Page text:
Kathryn Nawrockyi is Gender Equality Director at Business in the Community (BITC), leading its gender equality campaign by working with private and public sector employers to accelerate change for women in the workplace. Prior to Kathryn’s appointment as Director in 2013, she worked as a Diversity Adviser for the BITC gender and race equality campaigns, and originally began her career in the private sector. She is co-author of Project 28-40, the UK’s largest study of working women, and creator of Same But Different – an exciting new photography project from BITC that celebrates and shines a light on the diversity of women in the workplace.
“…It is more problematic still to tell women that this is a game, and they simply need to learn to play by the (often unfathomable) rules…”
Exploding the myth that women just need to negotiate harder
It is an all too common misconception that the gender pay gap exists because women aren’t as good at negotiating pay rises and promotions. Even setting aside the lazy, insidious – and quite frankly irritating – assumption that women just need to be different (read ‘be more like men’), there are serious problems with this school of thought.
The gender pay gap – more complicated than equal pay for equal work
The gender pay gap is a complicated thing. It’s more than simply not having equal pay for equal work. It is influenced by the concentration of men in high-paid senior roles; women being stereotyped into lower-paid functions and industries; the historical undervaluing of ‘women’s work’; the amount of unpaid domestic work shouldered by women; the number of women working part-time; personal ‘choice’ – though how much men and women are free to choose given social and structural constraints is debatable. And then of course there’s good old fashioned discrimination, both direct and indirect.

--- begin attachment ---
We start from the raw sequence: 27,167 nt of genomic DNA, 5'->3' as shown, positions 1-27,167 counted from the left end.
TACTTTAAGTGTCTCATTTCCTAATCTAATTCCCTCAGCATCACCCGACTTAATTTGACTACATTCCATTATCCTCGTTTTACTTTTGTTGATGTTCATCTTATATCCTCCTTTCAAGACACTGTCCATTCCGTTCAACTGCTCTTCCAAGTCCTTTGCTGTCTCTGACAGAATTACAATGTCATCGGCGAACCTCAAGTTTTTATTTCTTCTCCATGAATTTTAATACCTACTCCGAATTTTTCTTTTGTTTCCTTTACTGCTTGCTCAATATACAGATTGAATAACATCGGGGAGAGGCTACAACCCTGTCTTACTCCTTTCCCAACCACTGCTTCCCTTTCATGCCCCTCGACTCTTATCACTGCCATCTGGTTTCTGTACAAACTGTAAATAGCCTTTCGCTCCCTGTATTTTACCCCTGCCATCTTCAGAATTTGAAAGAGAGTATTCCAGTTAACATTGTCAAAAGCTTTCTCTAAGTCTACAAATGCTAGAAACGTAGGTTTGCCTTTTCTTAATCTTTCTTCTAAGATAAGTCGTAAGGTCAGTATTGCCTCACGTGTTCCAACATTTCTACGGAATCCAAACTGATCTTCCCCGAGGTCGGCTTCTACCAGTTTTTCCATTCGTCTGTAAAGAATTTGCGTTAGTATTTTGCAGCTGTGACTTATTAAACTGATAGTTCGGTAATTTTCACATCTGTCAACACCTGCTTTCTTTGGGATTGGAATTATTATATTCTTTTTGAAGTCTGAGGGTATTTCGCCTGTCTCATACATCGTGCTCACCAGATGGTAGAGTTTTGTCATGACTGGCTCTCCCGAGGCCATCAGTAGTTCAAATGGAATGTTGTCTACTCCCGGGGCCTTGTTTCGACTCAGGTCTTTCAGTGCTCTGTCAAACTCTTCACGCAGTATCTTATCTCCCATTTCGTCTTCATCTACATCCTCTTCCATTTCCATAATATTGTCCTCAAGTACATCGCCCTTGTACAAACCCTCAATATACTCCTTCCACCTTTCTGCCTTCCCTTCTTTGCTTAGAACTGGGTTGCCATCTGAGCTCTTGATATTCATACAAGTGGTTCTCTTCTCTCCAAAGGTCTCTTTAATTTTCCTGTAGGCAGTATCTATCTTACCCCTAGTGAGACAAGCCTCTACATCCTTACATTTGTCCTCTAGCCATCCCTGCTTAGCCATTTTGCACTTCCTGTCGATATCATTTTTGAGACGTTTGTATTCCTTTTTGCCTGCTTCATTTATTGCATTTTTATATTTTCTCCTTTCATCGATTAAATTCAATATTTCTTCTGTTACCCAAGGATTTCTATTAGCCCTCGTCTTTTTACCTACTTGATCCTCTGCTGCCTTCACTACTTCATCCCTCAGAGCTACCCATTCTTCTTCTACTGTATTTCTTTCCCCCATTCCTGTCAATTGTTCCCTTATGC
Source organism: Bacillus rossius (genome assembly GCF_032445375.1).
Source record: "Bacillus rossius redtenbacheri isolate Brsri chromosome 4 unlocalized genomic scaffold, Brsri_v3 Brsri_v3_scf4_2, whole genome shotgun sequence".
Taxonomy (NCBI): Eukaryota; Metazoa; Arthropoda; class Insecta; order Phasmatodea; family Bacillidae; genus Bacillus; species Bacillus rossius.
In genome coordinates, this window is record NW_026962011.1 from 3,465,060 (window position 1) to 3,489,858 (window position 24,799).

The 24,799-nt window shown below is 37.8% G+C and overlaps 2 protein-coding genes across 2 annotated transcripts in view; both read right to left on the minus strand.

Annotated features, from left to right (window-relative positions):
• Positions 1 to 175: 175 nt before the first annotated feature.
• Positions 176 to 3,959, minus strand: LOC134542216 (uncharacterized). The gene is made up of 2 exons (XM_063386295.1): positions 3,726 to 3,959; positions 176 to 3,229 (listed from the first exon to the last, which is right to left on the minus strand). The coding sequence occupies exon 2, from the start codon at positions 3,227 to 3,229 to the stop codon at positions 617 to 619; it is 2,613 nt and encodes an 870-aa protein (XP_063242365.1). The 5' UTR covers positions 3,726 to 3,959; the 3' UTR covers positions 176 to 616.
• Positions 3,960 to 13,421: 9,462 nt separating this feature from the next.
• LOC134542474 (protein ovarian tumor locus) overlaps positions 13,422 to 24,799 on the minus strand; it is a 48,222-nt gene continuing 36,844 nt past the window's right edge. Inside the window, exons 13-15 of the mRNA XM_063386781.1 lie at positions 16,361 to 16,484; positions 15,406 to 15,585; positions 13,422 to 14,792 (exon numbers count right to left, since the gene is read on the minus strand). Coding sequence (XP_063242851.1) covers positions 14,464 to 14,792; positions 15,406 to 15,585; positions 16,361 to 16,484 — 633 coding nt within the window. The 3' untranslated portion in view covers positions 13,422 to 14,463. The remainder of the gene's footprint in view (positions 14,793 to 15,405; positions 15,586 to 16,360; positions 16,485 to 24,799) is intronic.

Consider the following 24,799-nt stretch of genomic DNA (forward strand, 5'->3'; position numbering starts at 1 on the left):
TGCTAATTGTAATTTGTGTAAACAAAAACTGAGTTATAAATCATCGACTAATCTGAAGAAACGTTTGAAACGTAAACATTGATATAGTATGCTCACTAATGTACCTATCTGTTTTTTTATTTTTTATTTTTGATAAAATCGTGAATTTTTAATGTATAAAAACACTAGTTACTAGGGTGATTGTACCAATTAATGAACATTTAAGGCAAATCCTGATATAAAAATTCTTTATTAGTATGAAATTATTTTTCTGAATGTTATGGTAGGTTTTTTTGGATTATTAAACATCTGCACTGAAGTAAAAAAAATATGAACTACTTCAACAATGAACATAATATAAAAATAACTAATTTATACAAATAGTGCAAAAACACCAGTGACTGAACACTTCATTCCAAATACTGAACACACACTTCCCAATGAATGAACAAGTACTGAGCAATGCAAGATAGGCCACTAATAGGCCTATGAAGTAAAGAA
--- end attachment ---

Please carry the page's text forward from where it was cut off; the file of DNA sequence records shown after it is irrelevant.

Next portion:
Moving beyond subjective and opaque pay and reward systems
There is a fundamental problem in many businesses with subjective and opaque pay and reward systems. We know there are still cases of unequal pay between men and women for the same or similar work. So let’s assume in some of these cases, men have indeed argued for more money. Is this fair or equitable? Shouldn’t we be rewarding good performance and behaviour, rather than handing out bigger cheques simply because somebody asks? Changing this culture will require strength from employers to rethink the way they recruit and reward talent.
Time to change the rules of the game?
It is more problematic still to tell women that this is a game, and they simply need to learn to play by the (often unfathomable) rules. For starters this is a privileged argument – most women in low paid or unstable work do not have the luxury of being able to negotiate the terms of their employment, especially when they have dependents. It also assumes the balance of power works in women’s favour when often it counts against them.
Research shows that when women adopt stereotypically ‘masculine’ behaviours in the workplace – such as being more direct or negotiating harder – they are perceived more negatively than men. People don’t always like it when women ask for more.
So if you knew that by taking action you stood to lose the stability of regular work, your maternity benefits or maybe even your salary, would you risk it? Or would you play it safe, in the knowledge that countless women are still facing maternity discrimination or experiencing harassment in the workplace?
The gender pay gap will only close when we start to fix the system – not the women.